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Q & A: reversibility of light diffraction

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Most recent answer: 10/29/2012
Q:
A glass prism is taken in vacuum (refractive index = 1 exactly). A parallel beam of polychromatic light is incident on it perpendicularly (that is angle of incidence = 0). Inside the prism there will be no refraction (since angle of incidence = 0). While making exit from the prism, there will be refraction following Snell's Law, since then the light is incident obliquely. Will there be dispersion, forming spectrum? Possibilities: 1. There will be dispersion with formation of spectrum, since different colors of light have different refractive indices and will be deviated by different angles. But it is also known that all colors of light travel with equal speed in the emergent medium, vacuum. Then? 2. There will be no dispersion and no spectrum will form, since all colors of light travel with equal speed in vacuum. But, does this not violate the principle of reversibility of light, because if we send the emergent polychromatic beam back into the prism using a plane mirror placed by perpendicular incidence then there will be dispersion and spectrum inside the prism ? Then? Which one is correct?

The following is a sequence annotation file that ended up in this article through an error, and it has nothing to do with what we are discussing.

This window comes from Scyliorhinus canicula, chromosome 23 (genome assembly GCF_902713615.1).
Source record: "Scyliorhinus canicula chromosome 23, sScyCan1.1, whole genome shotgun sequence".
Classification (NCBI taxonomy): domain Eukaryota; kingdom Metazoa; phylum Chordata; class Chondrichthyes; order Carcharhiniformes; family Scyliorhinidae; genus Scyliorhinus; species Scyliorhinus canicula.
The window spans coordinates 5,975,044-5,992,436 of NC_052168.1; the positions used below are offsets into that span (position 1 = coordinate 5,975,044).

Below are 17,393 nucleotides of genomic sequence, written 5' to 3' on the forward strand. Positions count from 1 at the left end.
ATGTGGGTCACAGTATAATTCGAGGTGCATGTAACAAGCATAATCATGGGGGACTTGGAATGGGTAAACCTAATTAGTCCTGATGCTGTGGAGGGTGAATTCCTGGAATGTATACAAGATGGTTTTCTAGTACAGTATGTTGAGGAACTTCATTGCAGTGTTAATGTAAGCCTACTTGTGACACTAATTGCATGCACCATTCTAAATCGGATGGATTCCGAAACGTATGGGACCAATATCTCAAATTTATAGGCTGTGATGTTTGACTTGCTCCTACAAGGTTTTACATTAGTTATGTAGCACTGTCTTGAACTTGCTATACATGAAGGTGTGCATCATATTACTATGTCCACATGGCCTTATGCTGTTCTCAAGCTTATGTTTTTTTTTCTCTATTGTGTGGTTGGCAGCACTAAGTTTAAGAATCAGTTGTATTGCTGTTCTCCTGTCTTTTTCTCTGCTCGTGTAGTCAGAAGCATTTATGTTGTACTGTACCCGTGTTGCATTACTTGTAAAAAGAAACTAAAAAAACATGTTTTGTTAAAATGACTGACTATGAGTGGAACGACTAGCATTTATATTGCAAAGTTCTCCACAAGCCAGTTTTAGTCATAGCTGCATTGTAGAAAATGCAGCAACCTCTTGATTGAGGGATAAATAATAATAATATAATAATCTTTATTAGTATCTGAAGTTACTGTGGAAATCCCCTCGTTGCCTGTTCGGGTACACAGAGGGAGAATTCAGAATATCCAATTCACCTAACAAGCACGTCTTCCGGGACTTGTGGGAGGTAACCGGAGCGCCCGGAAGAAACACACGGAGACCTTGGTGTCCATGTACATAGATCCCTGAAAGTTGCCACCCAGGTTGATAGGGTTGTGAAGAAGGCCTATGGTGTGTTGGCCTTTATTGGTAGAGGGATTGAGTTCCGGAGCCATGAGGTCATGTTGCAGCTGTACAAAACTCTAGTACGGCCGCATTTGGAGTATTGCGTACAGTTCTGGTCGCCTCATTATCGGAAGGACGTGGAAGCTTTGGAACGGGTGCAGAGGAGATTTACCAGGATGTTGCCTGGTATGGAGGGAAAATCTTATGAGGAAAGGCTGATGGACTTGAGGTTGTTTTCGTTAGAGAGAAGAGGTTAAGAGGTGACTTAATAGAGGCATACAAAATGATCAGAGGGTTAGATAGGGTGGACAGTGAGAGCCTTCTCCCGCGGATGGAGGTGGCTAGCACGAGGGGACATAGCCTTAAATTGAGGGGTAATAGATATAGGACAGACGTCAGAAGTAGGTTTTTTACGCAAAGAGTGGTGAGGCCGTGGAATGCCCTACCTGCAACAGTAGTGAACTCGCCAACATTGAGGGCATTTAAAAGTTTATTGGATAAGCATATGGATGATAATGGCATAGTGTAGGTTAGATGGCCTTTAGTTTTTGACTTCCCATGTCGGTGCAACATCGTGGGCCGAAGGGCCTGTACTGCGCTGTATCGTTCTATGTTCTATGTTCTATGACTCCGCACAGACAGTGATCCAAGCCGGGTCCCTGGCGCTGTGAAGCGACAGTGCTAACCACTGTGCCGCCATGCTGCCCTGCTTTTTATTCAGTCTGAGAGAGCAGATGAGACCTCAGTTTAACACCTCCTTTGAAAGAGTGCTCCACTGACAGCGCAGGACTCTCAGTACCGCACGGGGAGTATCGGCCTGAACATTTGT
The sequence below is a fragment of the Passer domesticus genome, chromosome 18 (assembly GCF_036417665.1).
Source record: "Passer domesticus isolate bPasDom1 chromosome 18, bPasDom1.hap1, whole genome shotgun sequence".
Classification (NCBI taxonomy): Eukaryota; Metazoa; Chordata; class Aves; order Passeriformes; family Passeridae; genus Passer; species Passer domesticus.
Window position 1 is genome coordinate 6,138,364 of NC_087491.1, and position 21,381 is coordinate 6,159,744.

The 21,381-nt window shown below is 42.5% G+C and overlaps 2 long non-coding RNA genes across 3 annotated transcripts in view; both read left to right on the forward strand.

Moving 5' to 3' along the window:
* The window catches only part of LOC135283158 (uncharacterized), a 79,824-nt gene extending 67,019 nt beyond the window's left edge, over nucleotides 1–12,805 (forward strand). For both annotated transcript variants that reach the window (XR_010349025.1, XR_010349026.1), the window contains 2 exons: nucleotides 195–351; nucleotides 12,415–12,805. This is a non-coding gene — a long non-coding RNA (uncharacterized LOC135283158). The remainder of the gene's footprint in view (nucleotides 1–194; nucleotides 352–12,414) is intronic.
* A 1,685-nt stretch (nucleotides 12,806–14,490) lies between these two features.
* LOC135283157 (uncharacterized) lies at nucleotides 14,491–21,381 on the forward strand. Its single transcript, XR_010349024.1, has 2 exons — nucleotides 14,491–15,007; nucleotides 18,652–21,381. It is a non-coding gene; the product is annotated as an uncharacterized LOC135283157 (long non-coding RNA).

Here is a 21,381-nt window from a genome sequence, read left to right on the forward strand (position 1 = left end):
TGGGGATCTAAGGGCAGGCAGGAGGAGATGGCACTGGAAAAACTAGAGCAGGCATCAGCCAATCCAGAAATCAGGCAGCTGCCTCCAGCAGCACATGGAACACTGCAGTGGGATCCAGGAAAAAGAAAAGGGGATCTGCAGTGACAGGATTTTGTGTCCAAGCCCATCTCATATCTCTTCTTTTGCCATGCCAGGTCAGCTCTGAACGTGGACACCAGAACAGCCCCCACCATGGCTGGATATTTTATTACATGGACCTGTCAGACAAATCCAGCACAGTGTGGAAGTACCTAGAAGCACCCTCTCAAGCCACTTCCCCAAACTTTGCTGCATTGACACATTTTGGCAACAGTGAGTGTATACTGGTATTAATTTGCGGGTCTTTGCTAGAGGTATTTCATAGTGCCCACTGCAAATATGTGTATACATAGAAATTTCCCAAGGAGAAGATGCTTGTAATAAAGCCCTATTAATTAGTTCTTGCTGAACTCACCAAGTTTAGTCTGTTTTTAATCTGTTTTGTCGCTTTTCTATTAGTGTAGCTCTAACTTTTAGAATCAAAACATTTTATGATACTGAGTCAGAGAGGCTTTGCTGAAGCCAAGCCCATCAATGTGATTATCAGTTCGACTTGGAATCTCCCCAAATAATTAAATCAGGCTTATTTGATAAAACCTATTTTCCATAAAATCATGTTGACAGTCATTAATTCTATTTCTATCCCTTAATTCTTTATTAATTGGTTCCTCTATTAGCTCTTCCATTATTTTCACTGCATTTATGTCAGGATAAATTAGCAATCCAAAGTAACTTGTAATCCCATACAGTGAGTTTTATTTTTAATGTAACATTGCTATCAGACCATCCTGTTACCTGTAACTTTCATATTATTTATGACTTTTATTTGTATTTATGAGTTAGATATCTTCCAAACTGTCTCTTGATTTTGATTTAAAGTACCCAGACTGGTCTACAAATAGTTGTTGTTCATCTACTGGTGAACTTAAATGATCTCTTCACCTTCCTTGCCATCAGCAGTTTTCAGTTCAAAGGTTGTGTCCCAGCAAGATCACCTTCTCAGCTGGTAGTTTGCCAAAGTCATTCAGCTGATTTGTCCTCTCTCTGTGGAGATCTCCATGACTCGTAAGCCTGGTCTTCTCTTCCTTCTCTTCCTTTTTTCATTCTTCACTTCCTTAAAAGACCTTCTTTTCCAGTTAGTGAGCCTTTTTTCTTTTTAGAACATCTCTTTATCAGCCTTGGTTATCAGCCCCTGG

- Ujan Chakraborty (age 15)
Kolkata,West Bengal, India
A:
You're comment about the reversibility of the light propagation is exactly right. Since the speeds of the different colors change by different amounts between the glass and the vacuum, you get exactly the opposite effect of what you get when light travels from the vacuum to the glass. There will be  a dispersion of the spectrum.

Mike W.

(published on 10/29/2012)

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